FIGURE 1. Leaf, stem, and root N concentration of Lespedeza davurica (L) mixed with Bothriochloa ischaemum (B) at various mixture proportions under three soil water regimes [HSWC: 80% FC (field capacity); MSWC: 60% FC; LSWC: 40% FC] and four fertilization treatments (–NP, +N, +P, +NP). BiLj (i, j = 0, 2, 4, 6, 8, 10, 12; i+j = 12) means the plant numbers of B. ischaemum to L. davurica in their mixtures. Error bars are LSD (p < 0.05).
TABLE 1. P-values of three-way ANOVA to evaluate the effect of soil water content (SWC), fertilization treatment (FT), mixture proportion (MP) and their interactions on N and P concentration in leaves, stems, roots and whole plants of Lespedeza davurica intercropped with Bothriochloa ischaemum.
Leaf, Stem, and Root P Concentration
The leaf P concentration of L. davurica were higher under monoculture than under mixtures (p < 0.05), and showed a decreasing trend as its ratio in the mixture decreased (Figure 2). P fertilizer (+P and +NP treatments) significantly improved leaf P concentration across mixture proportions and soil water regimes (Figure 2). For each SWC, fertilization or mixture proportion treatment, the significantly highest P concentration was found in the roots and the lowest in the stems. The interaction of SWC and fertilization did not have effects on P concentration in both leaf and stem. The interactions from SWC and mixture proportion, and SWC × mixture proportion × fertilization interaction did not affect leaf P concentration. P concentration in root was significantly affected by SWC, mixture proportion or fertilization, and their combined interactions (Table 1).
FIGURE 2. Leaf, stem, and root P concentration of L. davurica (L) mixed with B. ischaemum (B) at various mixture proportions under three soil water regimes [HSWC: 80% FC (field capacity); MSWC: 60% FC; LSWC: 40% FC] and four fertilization treatments (–NP, +N, +P, +NP). BiLj (i, j = 0, 2, 4, 6, 8, 10, 12; i+j = 12) means the plant numbers of B. ischaemum to L. davurica in their mixtures. Error bars are LSD (p < 0.05).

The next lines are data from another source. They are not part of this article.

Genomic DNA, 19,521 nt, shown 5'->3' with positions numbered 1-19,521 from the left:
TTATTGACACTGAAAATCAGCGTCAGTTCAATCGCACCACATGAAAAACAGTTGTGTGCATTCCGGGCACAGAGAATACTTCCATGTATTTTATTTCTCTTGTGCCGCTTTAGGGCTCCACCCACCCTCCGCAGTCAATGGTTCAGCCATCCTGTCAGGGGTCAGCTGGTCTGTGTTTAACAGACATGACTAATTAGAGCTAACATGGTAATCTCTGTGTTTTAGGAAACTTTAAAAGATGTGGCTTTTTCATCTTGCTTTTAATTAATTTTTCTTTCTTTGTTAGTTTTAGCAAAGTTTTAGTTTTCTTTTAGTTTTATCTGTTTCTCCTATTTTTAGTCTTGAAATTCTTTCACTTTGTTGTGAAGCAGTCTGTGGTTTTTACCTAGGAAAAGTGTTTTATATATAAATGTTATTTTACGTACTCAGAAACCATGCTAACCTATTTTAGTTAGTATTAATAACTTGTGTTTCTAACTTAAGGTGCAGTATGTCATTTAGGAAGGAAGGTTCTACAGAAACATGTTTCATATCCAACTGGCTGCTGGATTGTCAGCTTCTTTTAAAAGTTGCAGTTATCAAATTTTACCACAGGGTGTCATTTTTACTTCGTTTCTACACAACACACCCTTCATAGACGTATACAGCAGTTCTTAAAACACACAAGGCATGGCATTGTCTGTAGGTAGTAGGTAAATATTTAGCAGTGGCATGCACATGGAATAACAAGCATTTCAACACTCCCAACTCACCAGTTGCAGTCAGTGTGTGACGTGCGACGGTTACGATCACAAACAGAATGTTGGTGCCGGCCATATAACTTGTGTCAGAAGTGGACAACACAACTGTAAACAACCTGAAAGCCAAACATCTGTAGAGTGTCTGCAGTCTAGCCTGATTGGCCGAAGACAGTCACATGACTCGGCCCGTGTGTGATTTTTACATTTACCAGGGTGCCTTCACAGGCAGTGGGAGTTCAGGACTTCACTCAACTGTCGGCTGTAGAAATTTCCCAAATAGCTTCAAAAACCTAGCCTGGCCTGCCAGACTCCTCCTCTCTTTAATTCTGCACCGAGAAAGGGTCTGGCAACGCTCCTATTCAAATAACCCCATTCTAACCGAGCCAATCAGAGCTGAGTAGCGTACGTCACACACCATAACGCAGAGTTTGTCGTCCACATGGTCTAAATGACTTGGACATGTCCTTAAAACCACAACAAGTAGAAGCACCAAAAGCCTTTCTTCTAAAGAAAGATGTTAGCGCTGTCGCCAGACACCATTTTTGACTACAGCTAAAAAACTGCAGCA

Leaf, Stem, and Root N:P Ratio
P fertilization decreased the N:P ratio in each organ of L. davurica under all water regimes in monocultures or mixtures (Figure 3). When N was applied (+N and +NP treatments), N:P ratio increased gradually as the mixture proportion of L. davurica decreased. The N:P ratio in the stem was higher while in the root it was lower under all soil water regime, mixture proportion and fertilization treatments. Soil water content had no effect on stem N:P ratio, and its interaction with fertilization did not have effects on N:P ratio in leaf and stem (Table 1). No significant effects of the interactions from SWC and mixture proportion, and interaction of SWC, mixture proportion and fertilization on leaf N:P ratio were detected.
FIGURE 3. Leaf, stem, and root N:P ratios of L. davurica (L) mixed with B. ischaemum (B) at various mixture proportions under three soil water regimes [HSWC: 80% FC (field capacity); MSWC: 60% FC; LSWC: 40% FC] and four fertilization treatments (–NP, +N, +P, +NP). BiLj (i, j = 0, 2, 4, 6, 8, 10, 12; i+j = 12) means the plant numbers of B. ischaemum to L. davurica in their mixtures. Error bars are LSD (p < 0.05).
Whole Plant N and P Concentration
At the whole plant level, the N concentration in L. davurica was 11.1–17.2%. The P concentration had a tendency to decrease when the proportion of L. davurica in the mixtures decreased, especially under P fertilizer supply (+P or +NP) treatments (Figure 4). P fertilizer also significantly increased P concentration in L. davurica for each mixture proportion and soil water regime. Only in a few cases, the values of N:P ratio were bigger than 16.0, and all appeared in -NP and +N fertilization treatments. Under P fertilizer supply (+P or +NP) treatments, the N:P ratio concentration had a tendency to increase when the proportion of L. davurica in the mixtures decreased, and as the N:P ratio concentration were smaller than 16.0, and lower than the values under -NP and +N treatments for each mixture proportion and soil water regime (Figure 4). SWC, fertilization treatment, mixture proportion, and their interaction significantly affected N and P concentration and N:P ratio in L. davurica (Table 1).